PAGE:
Embed from Getty Images

Mark’s gospel starts off differently than Matthew and Luke. There are no stories of shepherds, nor tales of wise men from the east. In this gospel, generally believed to be the earliest account of Jesus’ life, the “beginning” of the good news has nothing to do with Jesus’ birth, and everything to do with the events surrounding his baptism.

Like Isaiah, Mark describes the landscape in which the Messiah appears as a “wilderness” and a “desert.”

This past week, I received some automated phone messages from the Superintendent of the T. School District about the status of a water main break at T. Middle School. First, were told, the water main break might disrupt the school schedule, then it probably wouldn’t, and finally it did, with early dismissal on Tuesday. My wife Therese, who teaches seventh grade, reported the reactions of her students, who ordinarily take for granted the water that washes hands, flushes toilets, and runs freely for science experiments. Empty, dry faucets prompted several to complain, “Mrs. Hembruch, I’m so thirsty.”

The wilderness is like that: it’s a place you don’t choose, but are thrust into; it’s a place where you recognize your deep thirst; the wilderness is a place where the basics you’ve taken for granted for so long are no longer available.

During the past two weeks, I feel like we’ve been in a wilderness of sorts as we’ve experienced the aftermath of the grand jury’s investigation into the events surrounding the death of Michael B. Like many of you, I’m surprised by how many people and communities around the country have been impacted by the events in Ferguson. In this new age of social media, it’s not difficult to find people you know on either side of what has become a divisive issue. It’s uncomfortable for me to know that on either side of this divide are members of my extended family, my friends, my ministerial colleagues, and, I imagine, members of this congregation. We’re all dismayed, to say the least, to return to a climate we thought was forty years in our past, a world divided by opinions about racial justice, a world where people scream obscenities at one another, light fires, pillage businesses, brandish weapons, and shoot bullets.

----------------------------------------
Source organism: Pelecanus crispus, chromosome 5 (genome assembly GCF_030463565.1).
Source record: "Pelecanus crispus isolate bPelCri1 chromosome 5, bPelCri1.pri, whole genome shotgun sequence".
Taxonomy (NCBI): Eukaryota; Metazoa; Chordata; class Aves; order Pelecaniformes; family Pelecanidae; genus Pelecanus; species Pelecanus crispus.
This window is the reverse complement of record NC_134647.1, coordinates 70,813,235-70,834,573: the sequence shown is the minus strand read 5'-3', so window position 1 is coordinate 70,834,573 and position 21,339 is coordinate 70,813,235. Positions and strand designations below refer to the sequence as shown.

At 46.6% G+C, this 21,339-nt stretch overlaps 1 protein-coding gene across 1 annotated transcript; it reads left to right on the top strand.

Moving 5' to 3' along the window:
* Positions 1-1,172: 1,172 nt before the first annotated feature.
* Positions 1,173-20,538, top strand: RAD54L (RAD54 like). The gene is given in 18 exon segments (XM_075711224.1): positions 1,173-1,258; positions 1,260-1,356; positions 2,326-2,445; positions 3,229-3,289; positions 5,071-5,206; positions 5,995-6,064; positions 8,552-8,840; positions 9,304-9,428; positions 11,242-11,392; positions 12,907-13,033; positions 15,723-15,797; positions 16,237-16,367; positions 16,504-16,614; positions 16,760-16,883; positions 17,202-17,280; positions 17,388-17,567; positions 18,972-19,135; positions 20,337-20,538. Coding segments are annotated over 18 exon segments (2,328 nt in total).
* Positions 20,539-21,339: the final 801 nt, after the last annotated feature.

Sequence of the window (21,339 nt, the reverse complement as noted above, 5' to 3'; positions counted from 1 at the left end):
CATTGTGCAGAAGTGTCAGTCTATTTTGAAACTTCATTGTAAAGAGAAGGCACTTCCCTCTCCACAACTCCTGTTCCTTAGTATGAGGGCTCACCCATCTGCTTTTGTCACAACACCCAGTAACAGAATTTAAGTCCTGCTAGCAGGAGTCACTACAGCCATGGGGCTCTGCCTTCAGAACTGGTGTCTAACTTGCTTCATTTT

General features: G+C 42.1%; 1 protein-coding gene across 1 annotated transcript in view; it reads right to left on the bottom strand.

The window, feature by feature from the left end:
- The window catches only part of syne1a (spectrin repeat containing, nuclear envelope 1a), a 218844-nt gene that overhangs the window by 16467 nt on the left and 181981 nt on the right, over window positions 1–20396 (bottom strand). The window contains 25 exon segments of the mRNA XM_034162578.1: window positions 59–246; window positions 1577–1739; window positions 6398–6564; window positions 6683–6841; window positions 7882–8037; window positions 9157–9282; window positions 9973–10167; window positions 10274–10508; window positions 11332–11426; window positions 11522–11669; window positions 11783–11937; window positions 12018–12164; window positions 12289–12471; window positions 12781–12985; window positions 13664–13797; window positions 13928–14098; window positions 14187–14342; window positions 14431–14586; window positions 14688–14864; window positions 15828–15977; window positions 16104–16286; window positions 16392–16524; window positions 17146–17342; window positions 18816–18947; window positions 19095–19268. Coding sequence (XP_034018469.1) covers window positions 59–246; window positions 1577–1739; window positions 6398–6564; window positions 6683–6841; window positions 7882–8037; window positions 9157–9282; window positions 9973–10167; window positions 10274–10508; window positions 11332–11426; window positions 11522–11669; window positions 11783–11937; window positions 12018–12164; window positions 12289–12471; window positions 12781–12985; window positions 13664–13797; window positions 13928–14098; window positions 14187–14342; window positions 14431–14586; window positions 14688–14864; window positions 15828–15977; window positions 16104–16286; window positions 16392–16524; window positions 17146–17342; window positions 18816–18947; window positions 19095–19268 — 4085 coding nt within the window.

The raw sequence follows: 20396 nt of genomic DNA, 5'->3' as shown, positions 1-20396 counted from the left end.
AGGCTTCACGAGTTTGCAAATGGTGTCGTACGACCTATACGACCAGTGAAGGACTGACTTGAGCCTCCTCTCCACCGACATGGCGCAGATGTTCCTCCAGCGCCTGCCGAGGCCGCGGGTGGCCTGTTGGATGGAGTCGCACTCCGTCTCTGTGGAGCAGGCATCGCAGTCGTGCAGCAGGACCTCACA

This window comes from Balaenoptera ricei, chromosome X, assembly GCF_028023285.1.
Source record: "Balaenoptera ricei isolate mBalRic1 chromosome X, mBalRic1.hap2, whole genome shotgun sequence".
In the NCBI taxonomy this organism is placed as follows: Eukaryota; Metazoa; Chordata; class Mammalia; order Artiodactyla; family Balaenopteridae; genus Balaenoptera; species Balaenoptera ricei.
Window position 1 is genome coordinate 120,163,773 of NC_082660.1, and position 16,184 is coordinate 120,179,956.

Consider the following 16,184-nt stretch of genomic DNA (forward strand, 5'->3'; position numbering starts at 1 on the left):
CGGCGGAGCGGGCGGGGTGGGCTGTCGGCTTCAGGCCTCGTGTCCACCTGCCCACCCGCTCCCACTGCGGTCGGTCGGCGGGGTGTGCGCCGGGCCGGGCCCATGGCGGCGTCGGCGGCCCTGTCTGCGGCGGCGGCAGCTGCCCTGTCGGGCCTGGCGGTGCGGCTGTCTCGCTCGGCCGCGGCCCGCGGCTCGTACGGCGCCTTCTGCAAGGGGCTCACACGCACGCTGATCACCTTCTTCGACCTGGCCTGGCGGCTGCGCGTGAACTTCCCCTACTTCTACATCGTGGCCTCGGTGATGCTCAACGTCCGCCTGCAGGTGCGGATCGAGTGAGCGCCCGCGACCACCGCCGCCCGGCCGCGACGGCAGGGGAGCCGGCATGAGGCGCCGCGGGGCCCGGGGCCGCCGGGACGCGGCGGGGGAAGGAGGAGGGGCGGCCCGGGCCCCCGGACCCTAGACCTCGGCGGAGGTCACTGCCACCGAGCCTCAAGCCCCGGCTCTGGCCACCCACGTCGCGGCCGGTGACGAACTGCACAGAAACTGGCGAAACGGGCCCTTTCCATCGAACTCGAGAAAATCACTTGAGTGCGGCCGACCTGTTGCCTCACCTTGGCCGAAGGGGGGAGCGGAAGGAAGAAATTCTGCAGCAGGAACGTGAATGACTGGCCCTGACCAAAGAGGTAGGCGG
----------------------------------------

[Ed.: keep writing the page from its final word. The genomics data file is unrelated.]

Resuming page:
When we pause to look deeply into the meaning of these events, it’s possible to see what Isaiah saw, what John the Baptizer saw: the world without God is a place of disorder and chaos. It’s a place where abundant life is difficult to find. It’s a place that is parched, where our steps slow down in the relentless heat, and we say, “I’m so thirsty.”

In this respect, we are like the ancient Hebrews, whose security and freedom was taken away. Their devotion rotted from the inside, and their national unity and defenses from the outside. They were marched into captivity through a wilderness, and somewhere along the way realized they felt so very thirsty.

Then, after so long that many must have given up hope, the news arrived: “‘Comfort, oh comfort my people,’ says your God. ‘Speak kindly to Jerusalem’.” “And call out to her that her warfare has ended, that her iniquity has been removed, that she has received of the Lord’s hand double for all her sins.”

It’s so very like God’s good news to come in two parts. First, an affirmation in which God declares what we already know: the current situation is NOT what it should be, not what God designed it to be. Unquenched thirst is not the Maker’s plan. Second, scripture declares, God is doing something about it. What is an uncomfortable state of affairs today will not go on indefinitely; tomorrow will be different:

  • People who fear one another will have the courage to talk to one another before using fists and bullets;
  • Improved dialogue and understanding will supersede screaming confrontations;
  • An oasis of compassionate sharing will replace the desert of torched buildings.

There will be a change in direction, a “repentance” that involves opening our minds to a new kind of spiritual logic that is not natural to us.

 Tom Long, my former preaching professor from Princeton, tells a story about something that happened years ago in India. A seriously wounded man was brought from the countryside to a mission hospital, an Afghan, a member of a warring tribe.